How White Shoes Cleaned Up Their Act
Once tragically uncool, they are the chic choice this summer, says Naomi Attwood
Sunday 05 May 2013
Even as fashion trends swing from one opposite aesthetic to another like a pendulum, there remain certain items that you can reliably put your money on never coming into favour – the likes of white stilettos, for example. In America, where apparently wearing white after Labor Day (i.e. after summer has ended) is a terrible faux pas; it is harsher still in the class-conscious British society, where jokes have abounded about Essex girls favouring white shoes as they make it easier to see the “L” and “R” they've inscribed on each foot, and where the only acceptable reason for wearing the offending items would be when going to a bad-taste Eighties fancy-dress party. Well, that's all changed now, as white shoes are everywhere: on the catwalks; in both designer boutiques and high-street destinations; and the ne plus ultra of the editors on the front rows who accessorise their statement trousers and couture ensembles with white court shoes, loafers and minimal wedges.
Design houses that sent models out shod in white for spring/summer 2013 include Balenciaga, Balmain, Burberry Prorsum, Cacharel, Christopher Kane (embellished with spiral telephone cords, of course), Diane von Furstenberg… and that's only as far as D in the alphabet.
Hannah Almassi, the deputy fashion news and features editor at Grazia, has traced the current trend back to its catwalk inception: “The white-shoe comeback isn't all down to one woman alone, but I would say that Phoebe Philo has a large part to play. I remember the eureka moment – her pre-autumn 2011 collection for Céline. Among many items from that season that still resonate, such as patchwork denim, rollnecks, monochrome, leopard and more, the low stiletto pointy-white court worn with coolly understated tailoring – and in some looks, black socks – took the white shoe from trashy to fashion-forward.”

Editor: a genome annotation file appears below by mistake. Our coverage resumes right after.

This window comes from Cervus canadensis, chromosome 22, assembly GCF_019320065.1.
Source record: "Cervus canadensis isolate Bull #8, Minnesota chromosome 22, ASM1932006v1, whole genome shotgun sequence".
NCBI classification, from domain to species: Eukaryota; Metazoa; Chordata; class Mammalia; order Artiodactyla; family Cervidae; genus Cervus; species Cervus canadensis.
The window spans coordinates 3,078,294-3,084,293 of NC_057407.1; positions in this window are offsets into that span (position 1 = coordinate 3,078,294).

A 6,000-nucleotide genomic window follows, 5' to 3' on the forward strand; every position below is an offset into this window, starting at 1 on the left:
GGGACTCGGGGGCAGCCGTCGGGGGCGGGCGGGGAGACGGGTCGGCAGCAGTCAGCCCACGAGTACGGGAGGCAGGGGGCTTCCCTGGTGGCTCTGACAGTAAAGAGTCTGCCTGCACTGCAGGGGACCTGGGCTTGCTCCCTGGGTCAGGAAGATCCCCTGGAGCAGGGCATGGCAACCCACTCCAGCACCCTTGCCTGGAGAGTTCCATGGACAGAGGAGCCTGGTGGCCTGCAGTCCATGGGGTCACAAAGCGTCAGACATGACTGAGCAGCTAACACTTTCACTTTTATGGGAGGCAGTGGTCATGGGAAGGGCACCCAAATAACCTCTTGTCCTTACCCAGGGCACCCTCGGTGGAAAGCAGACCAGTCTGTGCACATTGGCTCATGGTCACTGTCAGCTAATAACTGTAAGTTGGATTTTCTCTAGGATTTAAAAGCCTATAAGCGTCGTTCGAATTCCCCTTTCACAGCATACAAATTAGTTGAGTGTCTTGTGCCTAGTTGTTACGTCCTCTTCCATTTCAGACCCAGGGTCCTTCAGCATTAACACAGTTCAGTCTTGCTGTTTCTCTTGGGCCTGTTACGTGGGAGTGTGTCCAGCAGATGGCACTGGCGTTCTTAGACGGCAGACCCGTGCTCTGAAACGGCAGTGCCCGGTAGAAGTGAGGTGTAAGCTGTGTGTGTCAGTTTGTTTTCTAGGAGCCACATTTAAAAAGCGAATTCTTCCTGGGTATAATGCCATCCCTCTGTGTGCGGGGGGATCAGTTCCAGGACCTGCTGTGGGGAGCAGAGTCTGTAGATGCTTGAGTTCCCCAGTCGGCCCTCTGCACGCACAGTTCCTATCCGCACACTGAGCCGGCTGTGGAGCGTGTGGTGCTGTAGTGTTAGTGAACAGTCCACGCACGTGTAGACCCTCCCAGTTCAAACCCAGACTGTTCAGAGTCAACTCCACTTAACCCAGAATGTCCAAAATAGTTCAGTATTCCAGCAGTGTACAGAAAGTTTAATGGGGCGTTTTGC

Natalie Kingham, Matchesfashion.com's international womenswear buyer, agrees. “We have noticed the white-shoe trend bubbling under the radar since spring/summer 2012,” she says. “But it was definitely this season that they hit the spotlight and became the go-to shoe for the front-row fashion pack. With everyone from [Harper's Bazaar's global fashion editor] Carine Roitfeld to [Brit model] Poppy Delevingne sporting a pair, there are a plethora of options to choose from – some of our favourite styles this season include wedges at Stella McCartney, single-sole pumps at Gianvito Rossi and strappy sandals at Alexander Wang.”
The London-based design duo Preen, Justin Thornton and Thea Bregazzi, sent white and off-white heels down their SS13 runway (pictured above), part of a collaboration with the high-street chain Aldo's sub-label, Aldo Rise. The muse for their collection was Christina Ricci in Buffalo '66, the darkly absurd, cult American film – though the finished shoes are very much more sophisticated than Ricci's bleach-blonde ingénue might have worn.
The new generation of white shoes is earnest, rather than in any way ironic. After all, if a white shirt goes with everything, why not a white shoe?
Life & Style blogs
The mother who never gave up on her child abused by the Oxford child sex ring
Britain scrapes into top 25 countries in the world to be a mother in Save the Children report
What do the emoji on Snapchat mean?
The 12 most sexually satisfied countries in the world revealed
Uploading pictures to find out how old you are gives Microsoft the right to post them wherever they want
- 1 If I were Prime Minister: I'd give tax cuts to the rich, keep Trident, and get my football team wrong
- 2 Italian police 'reveal' what Jesus looked like as a young boy
- 3 General Election 2015: 14-year-old boy asks Nick Clegg – 'can you kill Katie Hopkins?'
- 4 University student in court for allegedly covering housemates' food in window cleaner and spit
- 5 Ryan Gosling posts tribute to 'Ryan Gosling Won't Eat His Cereal' creator Ryan McHenry
£13676.46 - £16411.61 per annum + OTE: SThree: SThree Trainee Recruitment Cons...
£18000 - £22000 per annum + training: Ashdown Group: Business and Marketing Gr...
£20000 - £25000 per annum + Commission: SThree: Are you great at building rela...
£20000 - £22000 per annum + excellent benefits: Ashdown Group: Application Sup...